Summaries of Media Coverage of Math
Edited by Mike Breen and Annette Emerson, AMS Public Awareness Officers
"Elsevier--my part in its downfall," Timothy Gower. Gower's Weblog, 21 January, 2012;
"Banning Elsevier." The n-Category Café, 26 January 2012;
"The cost of knowledge," by Terence Tao. What's new?, 26 January 2012;
"Elsevier's Publishing Model Might be About to Go Up in Smoke," by Tim Worstall. Forbes Magazine, 28 January 2012;
"Thinking about Elsevier replacements," by David Speyer. Secret Blogging Seminar, 30 January 2012;
"As Journal Boycott Grows, Elsevier Defends Its Practices," by Josh Fischman. The Chronicle of Higher Education, 31 January 2012.
On the heels of SOPA, PIPA, and the lesser known Research Works Act, many high-profile blogging mathematicians including Tim Gowers, Terence Tao, and John Baez have decided to protest the publishing practices of Elsevier. During the course of just a few weeks, about 2500 scientists and mathematicians have signed a petition at the website thecostofknowledge.com/ declaring their unwillingness to publish, referee, or do editorial work for the publisher. In 2006, the editorial board of Topology quit because of their disapproval of Elsevier's high prices and practice of bundling subscriptions to their journals. Elsevier recently supported the Research Works Act, which prohibits open-access mandates from being applied to scientific research that was conducted using federal funding. While the print media does not yet seem to be taking much notice, a recent article in Forbes references Gower's blog and comments that the protest is likely to spread beyond mathematics and the hard sciences. Another article in The Chronicle of Higher Education also references Gowers and discusses Elsevier's response to the allegations from concerned researchers. Discussion has already begun on the Secret Blogging Seminar and other blogs about replacements and alternatives to Elsevier's journals.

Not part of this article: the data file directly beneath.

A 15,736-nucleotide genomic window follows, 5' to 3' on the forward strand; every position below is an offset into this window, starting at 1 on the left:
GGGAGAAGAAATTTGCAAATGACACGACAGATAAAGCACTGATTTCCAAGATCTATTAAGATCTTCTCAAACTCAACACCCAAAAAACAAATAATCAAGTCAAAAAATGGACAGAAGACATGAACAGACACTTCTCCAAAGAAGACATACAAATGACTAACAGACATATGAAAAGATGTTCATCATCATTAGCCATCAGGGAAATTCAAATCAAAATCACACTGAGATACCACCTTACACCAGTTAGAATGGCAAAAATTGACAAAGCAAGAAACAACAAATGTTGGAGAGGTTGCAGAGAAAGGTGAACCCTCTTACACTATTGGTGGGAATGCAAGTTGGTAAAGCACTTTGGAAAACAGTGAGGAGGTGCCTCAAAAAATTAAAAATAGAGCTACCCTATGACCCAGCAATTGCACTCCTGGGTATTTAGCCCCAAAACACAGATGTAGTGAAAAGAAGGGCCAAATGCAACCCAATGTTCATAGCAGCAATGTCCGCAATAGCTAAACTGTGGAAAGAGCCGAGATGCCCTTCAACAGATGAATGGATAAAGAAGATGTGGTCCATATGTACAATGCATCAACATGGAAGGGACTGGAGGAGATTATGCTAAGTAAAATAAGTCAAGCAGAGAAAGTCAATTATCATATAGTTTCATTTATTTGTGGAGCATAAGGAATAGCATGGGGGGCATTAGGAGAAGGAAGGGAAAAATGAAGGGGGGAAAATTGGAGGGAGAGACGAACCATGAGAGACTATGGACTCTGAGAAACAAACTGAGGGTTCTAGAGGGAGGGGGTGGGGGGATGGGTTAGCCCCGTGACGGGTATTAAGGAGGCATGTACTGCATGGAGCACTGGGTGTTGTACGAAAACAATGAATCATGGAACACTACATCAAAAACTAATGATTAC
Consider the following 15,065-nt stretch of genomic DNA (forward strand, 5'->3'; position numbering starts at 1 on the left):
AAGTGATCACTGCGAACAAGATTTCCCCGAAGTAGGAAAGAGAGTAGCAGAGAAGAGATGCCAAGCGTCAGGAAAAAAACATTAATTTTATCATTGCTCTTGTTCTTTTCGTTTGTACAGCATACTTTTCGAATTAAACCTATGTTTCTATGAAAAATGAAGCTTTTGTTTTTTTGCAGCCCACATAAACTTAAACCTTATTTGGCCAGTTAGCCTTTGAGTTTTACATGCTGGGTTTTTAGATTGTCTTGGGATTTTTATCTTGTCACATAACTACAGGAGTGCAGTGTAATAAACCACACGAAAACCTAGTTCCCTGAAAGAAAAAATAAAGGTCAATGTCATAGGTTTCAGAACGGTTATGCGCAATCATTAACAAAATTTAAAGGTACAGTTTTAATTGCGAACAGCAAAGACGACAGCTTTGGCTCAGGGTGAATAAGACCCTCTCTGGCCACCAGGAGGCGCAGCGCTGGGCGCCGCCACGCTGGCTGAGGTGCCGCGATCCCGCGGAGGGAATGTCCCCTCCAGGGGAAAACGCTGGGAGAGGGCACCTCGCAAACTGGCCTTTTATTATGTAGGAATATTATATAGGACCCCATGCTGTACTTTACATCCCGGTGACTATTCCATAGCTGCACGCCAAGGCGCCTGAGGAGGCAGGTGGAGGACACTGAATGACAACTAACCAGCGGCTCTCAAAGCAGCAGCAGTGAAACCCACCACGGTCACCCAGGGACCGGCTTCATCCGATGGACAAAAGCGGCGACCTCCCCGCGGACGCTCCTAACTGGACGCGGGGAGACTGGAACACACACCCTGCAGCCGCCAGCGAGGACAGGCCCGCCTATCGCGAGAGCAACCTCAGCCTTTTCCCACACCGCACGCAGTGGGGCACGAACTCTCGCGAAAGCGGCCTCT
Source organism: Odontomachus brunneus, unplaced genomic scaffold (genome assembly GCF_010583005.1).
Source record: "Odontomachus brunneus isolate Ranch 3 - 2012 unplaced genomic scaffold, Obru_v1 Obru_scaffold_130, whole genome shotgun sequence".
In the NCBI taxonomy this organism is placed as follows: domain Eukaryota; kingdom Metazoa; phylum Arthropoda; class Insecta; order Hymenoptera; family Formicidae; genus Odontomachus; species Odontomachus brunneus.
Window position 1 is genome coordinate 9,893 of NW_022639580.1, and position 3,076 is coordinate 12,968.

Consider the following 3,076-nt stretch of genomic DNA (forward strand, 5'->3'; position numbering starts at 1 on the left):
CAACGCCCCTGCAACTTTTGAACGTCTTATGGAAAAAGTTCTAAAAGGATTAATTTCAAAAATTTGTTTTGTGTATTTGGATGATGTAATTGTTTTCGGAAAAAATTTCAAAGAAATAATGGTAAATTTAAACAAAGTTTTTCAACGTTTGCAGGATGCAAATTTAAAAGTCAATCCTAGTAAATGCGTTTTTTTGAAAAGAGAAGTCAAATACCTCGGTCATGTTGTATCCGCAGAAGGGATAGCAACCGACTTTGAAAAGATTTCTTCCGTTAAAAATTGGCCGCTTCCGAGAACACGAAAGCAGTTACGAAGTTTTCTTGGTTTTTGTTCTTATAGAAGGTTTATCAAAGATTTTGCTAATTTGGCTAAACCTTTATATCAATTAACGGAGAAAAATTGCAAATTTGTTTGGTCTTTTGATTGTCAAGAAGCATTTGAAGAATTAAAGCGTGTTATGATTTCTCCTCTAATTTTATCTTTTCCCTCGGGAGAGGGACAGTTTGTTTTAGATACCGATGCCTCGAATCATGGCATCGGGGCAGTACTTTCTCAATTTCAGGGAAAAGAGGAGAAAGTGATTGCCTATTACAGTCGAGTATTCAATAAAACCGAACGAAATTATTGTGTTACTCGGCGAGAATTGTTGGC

--- Brie Finegold
"Wall Street's Sexiest Model", by Emily Lambert. Forbes, 27 January 2012.
"Apologies to anyone who clicked on this story expecting to read about Christie Turlington or the latest Heidi Klum-Seal split news," this article begins. "But this is about Wall Street's sexiest models---we're talking about math." The article is a question-and-answer interview with mathematics writer George Szpiro, whose latest book is Pricing the Future, a history of the Black-Scholes equation that today dominates finance. The interviewer does not ask Szpiro much about the history of this equation or its impact. Most of her questions are actually assertions about how Black-Scholes has caused problems in modern finance, and the aim is to get Szpiro to react to these assertions. For example, the interviewer asks, "How has Black-Scholes failed, or gone awry?" Szpiro explains that the equation has not failed and is in fact correct but, for example, people sometimes use poor estimates of the equation's parameters, and in such cases the equation do not produce reliable information. "That sounds like a major failing to me," the interviewer retorts. "If you have a model that assumes data is correct, and it's not, that's a recipe for disaster. To me that's an argument to rely less on math, more on common sense. Wouldn't you agree?" Szpiro replies that the model did not fail, and of course one needs common sense, but if one puts incorrect data into a model, then the result will be rubbish. On the whole, the interview does not provide much insight into the Black-Scholes equation or what Szpiro's book is like. Szpiro nevertheless maintains his sense of humor.